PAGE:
by Tina Olivero

    Good Intentions Aren’t Enough: Five Inclusion-Friendly Acts to Help Coworkers Feel Safe & Welcome

    January 25, 2023

    Most of us would never dream of ostracizing our coworkers—and especially not those who have historically been excluded in the workplace because of their perceived “otherness.” And yet, many people routinely feel left out of the workplace culture. Often, it is because truly good people, who wholeheartedly support the tenets of diversity, equity, and inclusion, don’t go far enough to show they care.

    “Real inclusion is rooted in what’s in our hearts, but it must live in our daily actions,” says diversity, equity, and inclusion strategist Amri B. Johnson, author of Reconstructing Inclusion: Making DEI Accessible, Actionable, and Sustainable. “Good intentions aren’t enough. While leaders can set the tone for everyone to follow, caring peer-to-peer interactions make the biggest positive impact.”   

    Here are a few ways to ensure your colleagues feel seen, heard, and valued.

    Actively seek out new people at work. If you don’t, you might collaborate only with those who are just like you. (This can happen.) So go out of your way to forge connections with people you don’t know. 

    Give others a chance to share ideas too. Refrain from interrupting, speaking over others, or holding the floor for too long during meetings. Instead, work on your active listening skills. It’s an excellent method for hearing others and being heard. When listening, give the speaker your full attention (e.g., put away your phone). If you are unsure of their meaning, wait until the speaker has finished and summarize what you heard in your own words. Give the other person a chance to clarify if necessary. Be curious. Ask insightful and thoughtful questions.

    Do the “little things” that make people feel a sense of belonging. Thoughtful gestures can show someone that they are seen and welcomed in the group. For example, if you’re getting yourself a coffee or tea, ask a coworker you don’t yet know well if you can grab them one too (or, if you are remote, place an order at their local coffee shop via your app and then get on a video/audio chat while you drink it). Instead of sharing a funny story with just your closest coworker, invite the person within earshot into the conversation. When religious or cultural holidays roll around, don’t hesitate to say, “Ramadan Mubarak,” “Happy Easter,” or, “Happy Hanukkah,” to those who observe.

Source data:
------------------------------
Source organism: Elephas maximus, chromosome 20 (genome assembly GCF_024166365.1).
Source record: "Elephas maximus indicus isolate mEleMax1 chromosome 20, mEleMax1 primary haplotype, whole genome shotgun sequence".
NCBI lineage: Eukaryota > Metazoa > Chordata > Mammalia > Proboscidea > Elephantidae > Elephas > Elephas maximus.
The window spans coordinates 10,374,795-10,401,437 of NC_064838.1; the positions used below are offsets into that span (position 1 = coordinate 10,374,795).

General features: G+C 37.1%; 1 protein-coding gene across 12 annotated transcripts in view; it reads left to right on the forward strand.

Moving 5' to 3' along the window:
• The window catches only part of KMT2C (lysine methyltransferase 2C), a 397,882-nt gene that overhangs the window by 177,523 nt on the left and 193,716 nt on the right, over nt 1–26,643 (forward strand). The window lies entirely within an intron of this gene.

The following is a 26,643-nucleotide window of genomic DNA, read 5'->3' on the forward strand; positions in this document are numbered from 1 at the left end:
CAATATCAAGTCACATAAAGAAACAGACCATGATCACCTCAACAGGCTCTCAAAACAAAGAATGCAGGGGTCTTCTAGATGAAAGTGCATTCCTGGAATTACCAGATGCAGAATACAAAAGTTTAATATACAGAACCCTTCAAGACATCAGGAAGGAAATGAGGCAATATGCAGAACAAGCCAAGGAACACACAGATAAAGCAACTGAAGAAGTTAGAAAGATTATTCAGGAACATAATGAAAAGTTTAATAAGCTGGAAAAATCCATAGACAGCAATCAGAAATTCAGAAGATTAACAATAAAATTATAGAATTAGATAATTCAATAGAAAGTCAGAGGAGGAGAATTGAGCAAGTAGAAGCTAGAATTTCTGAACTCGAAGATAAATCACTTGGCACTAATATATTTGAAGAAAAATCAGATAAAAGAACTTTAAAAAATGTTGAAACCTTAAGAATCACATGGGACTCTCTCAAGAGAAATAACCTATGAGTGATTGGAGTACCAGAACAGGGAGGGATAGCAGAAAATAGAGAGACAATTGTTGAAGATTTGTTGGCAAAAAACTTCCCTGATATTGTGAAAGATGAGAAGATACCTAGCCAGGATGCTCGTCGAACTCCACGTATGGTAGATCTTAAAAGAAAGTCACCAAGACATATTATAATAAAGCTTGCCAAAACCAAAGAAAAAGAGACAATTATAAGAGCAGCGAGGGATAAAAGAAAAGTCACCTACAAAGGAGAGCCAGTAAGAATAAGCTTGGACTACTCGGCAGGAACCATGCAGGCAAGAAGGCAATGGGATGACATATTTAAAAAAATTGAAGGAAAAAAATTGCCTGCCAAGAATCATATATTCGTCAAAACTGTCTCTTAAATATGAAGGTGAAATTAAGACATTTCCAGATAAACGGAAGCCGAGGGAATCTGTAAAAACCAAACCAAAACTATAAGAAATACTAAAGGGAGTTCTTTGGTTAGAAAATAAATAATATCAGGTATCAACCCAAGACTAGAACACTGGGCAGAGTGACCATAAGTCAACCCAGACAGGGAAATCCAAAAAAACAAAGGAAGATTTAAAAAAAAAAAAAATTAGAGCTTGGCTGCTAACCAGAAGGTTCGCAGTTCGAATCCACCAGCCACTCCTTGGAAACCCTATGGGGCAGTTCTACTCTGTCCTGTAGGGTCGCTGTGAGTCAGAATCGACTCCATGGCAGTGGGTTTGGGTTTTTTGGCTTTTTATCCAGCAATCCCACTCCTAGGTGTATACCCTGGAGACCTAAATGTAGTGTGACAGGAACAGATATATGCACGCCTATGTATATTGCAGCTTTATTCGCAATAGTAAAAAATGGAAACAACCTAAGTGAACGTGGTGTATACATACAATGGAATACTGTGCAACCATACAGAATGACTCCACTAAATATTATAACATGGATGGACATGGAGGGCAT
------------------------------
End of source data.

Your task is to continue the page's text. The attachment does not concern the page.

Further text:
Ask people to share where they are “local.” While it is worthwhile to share personal preferred pronouns, it might be more impactful to hear about the places and spaces where people practice rituals, have formed meaningful relationships, and have also experienced restrictions in some cases. A TED Talk by author Taiye Selasi details more about this powerful mechanism to more meaningfully connect to people with different and, in some cases, surprisingly similar experiences to yours.

    Be authentic and encourage authenticity. Most, if not all, people do some level of “covering” or hiding their true identities to conform at work. It makes everyone fearful of being judged or discriminated against for being themselves. To break this cycle, bring your authentic self by cultivating a willingness to be influenced by people different from you.

    These are only the first steps—don’t be afraid to go further to build strong, lasting relationships with those different from you.              

    “It’s really pretty simple: Inclusion comes down to choosing to take good care of one another,” concludes Johnson. “Treat everyone as if they belong, and you will make an important impact on your colleagues’ work lives.” 

    About the Author: 

    Amri B. Johnson is the author of Reconstructing Inclusion: Making DEI Accessible, Actionable, and Sustainable. For more than 20 years, he has been instrumental in helping organizations and their people create extraordinary business outcomes. He is a social capitalist, epidemiologist, entrepreneur, and inclusion strategist. Amri’s dialogic approach to engaging all people as leaders and change agents has fostered the opening of minds and deepening of skillsets with organizational leaders and citizens, enabling them to thrive and optimally contribute to one another and their respective organizations.

    As CEO/founder of Inclusion Wins, Amri and a virtual collective of partners converge on organizational purpose to create global impact with a lens of inclusion. Born in Topeka, Kansas (USA), Amri has worked and lived in the US, and Brazil, and currently lives in Basel, Switzerland, with his wife, Martina, and their three kids. 

     For more information, please visit www.inclusionwins.com.

    About the Book:

    Reconstructing Inclusion: Making DEI Accessible, Actionable, and Sustainable (Matt Holt, December 2022, ISBN: 978-1-6377418-8-7, $27.00) is available at bookstores nationwide and from major online booksellers.

    Tina Olivero

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